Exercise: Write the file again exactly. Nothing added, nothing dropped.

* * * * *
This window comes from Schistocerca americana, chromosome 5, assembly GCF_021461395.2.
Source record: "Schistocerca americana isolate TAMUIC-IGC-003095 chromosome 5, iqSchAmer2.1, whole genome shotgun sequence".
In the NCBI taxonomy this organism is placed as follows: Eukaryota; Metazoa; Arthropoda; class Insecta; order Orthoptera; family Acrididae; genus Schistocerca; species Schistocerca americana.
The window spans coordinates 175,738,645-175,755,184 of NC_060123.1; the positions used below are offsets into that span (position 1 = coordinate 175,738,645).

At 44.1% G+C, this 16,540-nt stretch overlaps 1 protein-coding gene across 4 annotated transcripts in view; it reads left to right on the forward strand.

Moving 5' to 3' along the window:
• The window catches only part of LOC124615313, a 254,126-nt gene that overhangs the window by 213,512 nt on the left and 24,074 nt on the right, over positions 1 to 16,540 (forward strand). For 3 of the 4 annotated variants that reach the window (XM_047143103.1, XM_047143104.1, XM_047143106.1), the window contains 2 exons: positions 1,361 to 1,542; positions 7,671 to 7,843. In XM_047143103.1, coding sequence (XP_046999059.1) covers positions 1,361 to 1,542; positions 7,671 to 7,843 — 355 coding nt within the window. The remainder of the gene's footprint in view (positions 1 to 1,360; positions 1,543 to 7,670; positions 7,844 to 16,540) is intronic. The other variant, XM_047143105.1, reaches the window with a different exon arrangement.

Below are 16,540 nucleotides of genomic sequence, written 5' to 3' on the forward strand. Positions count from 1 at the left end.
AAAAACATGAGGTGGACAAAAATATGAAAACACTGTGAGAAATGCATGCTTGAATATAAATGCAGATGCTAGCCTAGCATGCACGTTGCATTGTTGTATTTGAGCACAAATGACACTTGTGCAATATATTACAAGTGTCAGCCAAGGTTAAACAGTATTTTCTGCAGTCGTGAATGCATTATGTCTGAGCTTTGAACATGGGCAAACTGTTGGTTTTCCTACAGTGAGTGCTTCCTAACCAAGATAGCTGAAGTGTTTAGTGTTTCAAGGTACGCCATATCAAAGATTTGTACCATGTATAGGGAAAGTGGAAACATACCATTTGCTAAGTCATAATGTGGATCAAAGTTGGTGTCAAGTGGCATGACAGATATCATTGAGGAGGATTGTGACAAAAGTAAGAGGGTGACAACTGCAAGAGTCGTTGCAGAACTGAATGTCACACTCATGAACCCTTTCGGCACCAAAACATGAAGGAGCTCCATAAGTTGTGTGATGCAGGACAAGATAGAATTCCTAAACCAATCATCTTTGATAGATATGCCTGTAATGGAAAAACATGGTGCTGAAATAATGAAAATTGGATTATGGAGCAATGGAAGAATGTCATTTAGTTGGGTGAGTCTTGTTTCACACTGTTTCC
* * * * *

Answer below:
This window comes from Schistocerca americana, chromosome 5, assembly GCF_021461395.2.
Source record: "Schistocerca americana isolate TAMUIC-IGC-003095 chromosome 5, iqSchAmer2.1, whole genome shotgun sequence".
In the NCBI taxonomy this organism is placed as follows: Eukaryota; Metazoa; Arthropoda; class Insecta; order Orthoptera; family Acrididae; genus Schistocerca; species Schistocerca americana.
The window spans coordinates 175,738,645-175,755,184 of NC_060123.1; the positions used below are offsets into that span (position 1 = coordinate 175,738,645).

At 44.1% G+C, this 16,540-nt stretch overlaps 1 protein-coding gene across 4 annotated transcripts in view; it reads left to right on the forward strand.

Moving 5' to 3' along the window:
• The window catches only part of LOC124615313, a 254,126-nt gene that overhangs the window by 213,512 nt on the left and 24,074 nt on the right, over positions 1 to 16,540 (forward strand). For 3 of the 4 annotated variants that reach the window (XM_047143103.1, XM_047143104.1, XM_047143106.1), the window contains 2 exons: positions 1,361 to 1,542; positions 7,671 to 7,843. In XM_047143103.1, coding sequence (XP_046999059.1) covers positions 1,361 to 1,542; positions 7,671 to 7,843 — 355 coding nt within the window. The remainder of the gene's footprint in view (positions 1 to 1,360; positions 1,543 to 7,670; positions 7,844 to 16,540) is intronic. The other variant, XM_047143105.1, reaches the window with a different exon arrangement.

Below are 16,540 nucleotides of genomic sequence, written 5' to 3' on the forward strand. Positions count from 1 at the left end.
AAAAACATGAGGTGGACAAAAATATGAAAACACTGTGAGAAATGCATGCTTGAATATAAATGCAGATGCTAGCCTAGCATGCACGTTGCATTGTTGTATTTGAGCACAAATGACACTTGTGCAATATATTACAAGTGTCAGCCAAGGTTAAACAGTATTTTCTGCAGTCGTGAATGCATTATGTCTGAGCTTTGAACATGGGCAAACTGTTGGTTTTCCTACAGTGAGTGCTTCCTAACCAAGATAGCTGAAGTGTTTAGTGTTTCAAGGTACGCCATATCAAAGATTTGTACCATGTATAGGGAAAGTGGAAACATACCATTTGCTAAGTCATAATGTGGATCAAAGTTGGTGTCAAGTGGCATGACAGATATCATTGAGGAGGATTGTGACAAAAGTAAGAGGGTGACAACTGCAAGAGTCGTTGCAGAACTGAATGTCACACTCATGAACCCTTTCGGCACCAAAACATGAAGGAGCTCCATAAGTTGTGTGATGCAGGACAAGATAGAATTCCTAAACCAATCATCTTTGATAGATATGCCTGTAATGGAAAAACATGGTGCTGAAATAATGAAAATTGGATTATGGAGCAATGGAAGAATGTCATTTAGTTGGGTGAGTCTTGTTTCACACTGTTTCC